Genes to Cells

Cover image for Vol. 22 Issue 1

Early View (Online Version of Record published before inclusion in an issue)

Edited By: Mitsuhiro Yanagida

Impact Factor: 2.481

ISI Journal Citation Reports © Ranking: 2015: 85/166 (Genetics & Heredity); 123/187 (Cell Biology)

Online ISSN: 1365-2443

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  1. 1 - 6
  1. Original Articles

    1. Immature Core protein of hepatitis C virus induces an unfolded protein response through inhibition of ERAD-L in a yeast model system

      Shota Takahashi, Naoko Sato, Junichi Kikuchi, Hideaki Kakinuma, Jun Okawa, Yukiko Masuyama, Singo Iwasa, Hayato Irokawa, Gi-Wook Hwang, Akira Naganuma, Michinori Kohara and Shusuke Kuge

      Version of Record online: 18 JAN 2017 | DOI: 10.1111/gtc.12464

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      Structural protein Core of hepatitis C virus (HCV), a cytosolic protein, induces endoplasmic reticulum (ER) stress and unfolded protein response (UPR) in hepatocytes, and is responsible for the pathogenesis of persistent HCV infection. Utilizing yeast as a model system, we found that the immature Core inhibits ERAD-L, a degradation system responsible for misfolded/unfolded proteins in the ER lumen, and induces UPR. Requirement of an unfolded protein sensor in the ER lumen suggested that inhibition of ERAD-L is probably responsible for Core-dependent UPR activation.

    2. In situ electrical monitoring of cancer cells invading vascular endothelial cells with semiconductor-based biosensor

      Toshiya Sakata and Yusuke Matsuse

      Version of Record online: 18 JAN 2017 | DOI: 10.1111/gtc.12473

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      Cellular dynamics is very closely related to ionic behaviors, most of which have been hardly monitored in real time, whereas semiconductor-based biosensors have the unique advantage of direct detection of ionic charges in a real-time and noninvasive manner. In this study, we monitored the invasion process of cancer cells into the vascular endothelial layer in real time by a label-free method using a field-effect transistor (FET) biosensor.

    3. Activin A in combination with ERK1/2 MAPK pathway inhibition sustains propagation of mouse embryonic stem cells

      Yuhei Ashida, May Nakajima-Koyama, Akira Hirota, Takuya Yamamoto and Eisuke Nishida

      Version of Record online: 18 JAN 2017 | DOI: 10.1111/gtc.12467

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      Activin A has an ability to efficiently propagate ESCs when combined with a MEK inhibitor PD0325901. ESCs cultured in Activin+PD show naive pluripotency features, including the gene expression profile, the preferential usage of the Oct4 distal enhancer, and the self-renewal response to Wnt signaling pathway activation.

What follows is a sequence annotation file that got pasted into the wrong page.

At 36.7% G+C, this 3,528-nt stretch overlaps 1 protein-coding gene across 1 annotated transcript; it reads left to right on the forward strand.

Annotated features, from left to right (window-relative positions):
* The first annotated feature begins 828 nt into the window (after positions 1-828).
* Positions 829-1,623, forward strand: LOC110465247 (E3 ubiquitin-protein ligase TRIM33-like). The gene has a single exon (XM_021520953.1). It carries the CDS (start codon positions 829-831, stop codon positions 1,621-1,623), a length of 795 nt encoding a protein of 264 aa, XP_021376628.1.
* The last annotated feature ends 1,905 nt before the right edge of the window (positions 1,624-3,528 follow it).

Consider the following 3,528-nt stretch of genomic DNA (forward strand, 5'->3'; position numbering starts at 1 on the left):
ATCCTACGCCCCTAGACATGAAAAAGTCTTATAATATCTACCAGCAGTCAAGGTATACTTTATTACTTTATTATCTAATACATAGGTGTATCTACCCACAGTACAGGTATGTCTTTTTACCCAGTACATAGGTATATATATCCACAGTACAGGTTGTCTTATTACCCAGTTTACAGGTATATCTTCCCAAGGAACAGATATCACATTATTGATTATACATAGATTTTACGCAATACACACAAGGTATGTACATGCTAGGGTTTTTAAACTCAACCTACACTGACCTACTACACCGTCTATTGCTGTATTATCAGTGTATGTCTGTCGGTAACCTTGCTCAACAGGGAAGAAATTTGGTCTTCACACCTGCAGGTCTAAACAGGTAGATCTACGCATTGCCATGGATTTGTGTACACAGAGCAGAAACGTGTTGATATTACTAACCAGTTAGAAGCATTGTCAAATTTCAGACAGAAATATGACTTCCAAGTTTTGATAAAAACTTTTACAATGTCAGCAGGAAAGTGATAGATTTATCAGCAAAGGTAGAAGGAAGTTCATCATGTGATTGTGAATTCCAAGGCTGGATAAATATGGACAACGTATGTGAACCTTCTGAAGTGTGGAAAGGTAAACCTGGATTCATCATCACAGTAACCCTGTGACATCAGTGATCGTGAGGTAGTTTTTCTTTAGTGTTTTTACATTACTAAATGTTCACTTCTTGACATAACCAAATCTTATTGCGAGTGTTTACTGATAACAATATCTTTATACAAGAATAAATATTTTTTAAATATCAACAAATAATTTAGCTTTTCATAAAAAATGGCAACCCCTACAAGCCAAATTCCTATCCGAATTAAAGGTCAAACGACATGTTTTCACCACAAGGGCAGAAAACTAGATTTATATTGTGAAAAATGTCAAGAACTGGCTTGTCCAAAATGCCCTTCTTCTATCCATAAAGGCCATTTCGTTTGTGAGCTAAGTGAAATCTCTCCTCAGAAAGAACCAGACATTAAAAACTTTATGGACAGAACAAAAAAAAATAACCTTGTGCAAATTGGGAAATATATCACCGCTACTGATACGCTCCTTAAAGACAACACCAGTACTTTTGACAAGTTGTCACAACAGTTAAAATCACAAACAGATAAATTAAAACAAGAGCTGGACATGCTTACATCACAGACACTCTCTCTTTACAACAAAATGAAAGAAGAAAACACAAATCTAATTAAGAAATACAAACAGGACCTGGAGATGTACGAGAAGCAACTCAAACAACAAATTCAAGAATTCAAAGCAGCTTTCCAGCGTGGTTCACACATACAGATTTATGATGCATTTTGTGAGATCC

2. Brief Reports

    1. Secretome analysis to elucidate metalloprotease-dependent ectodomain shedding of glycoproteins during neuronal differentiation

      Kazuya Tsumagari, Kyoko Shirakabe, Mayu Ogura, Fuminori Sato, Yasushi Ishihama and Atsuko Sehara-Fujisawa

      Version of Record online: 13 JAN 2017 | DOI: 10.1111/gtc.12466

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      We succeeded in the establishment of a sensitive and reliable method to systematically screen glycoproteins that are secreted from differentiating neurons through metalloprotease-dependent ectodomain shedding. Our results show the landscape of ectodomain shedding in differentiating neurons, which should help elucidate the mechanisms of neurogenesis and the pathogeneses of neurological disorders.

  3. Original Articles

    1. Novel tRNA function in amino acid sensing of yeast Tor complex1

      Yoshiaki Kamada

      Version of Record online: 13 JAN 2017 | DOI: 10.1111/gtc.12462

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      Tor complex1 (TORC1) plays a pivotal role in amino acid sensing. In this study, I found that tRNA regulates TORC1. Based on the results, model of tRNA-mediated TORC1 regulation is proposed.

    2. You have full text access to this OnlineOpen article
      Functional mutations in spike glycoprotein of Zaire ebolavirus associated with an increase in infection efficiency

      Mahoko Takahashi Ueda, Yohei Kurosaki, Taisuke Izumi, Yusuke Nakano, Olamide K. Oloniniyi, Jiro Yasuda, Yoshio Koyanagi, Kei Sato and So Nakagawa

      Version of Record online: 13 JAN 2017 | DOI: 10.1111/gtc.12463

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      Analyzing all available Zaire ebolavirus glycoprotein sequences, we found that A82V mutant was fixed in the 2014–2015 outbreak, whereas T544I was not, both of which are under positive selection. Pseudotype assays demonstrated that the A82V mutation caused a small increase in viral infectivity compared with the T544I mutation. Our findings suggest that a driving force for Ebola virus evolution via glycoprotein may be a balance between costs and benefits of its virulence.

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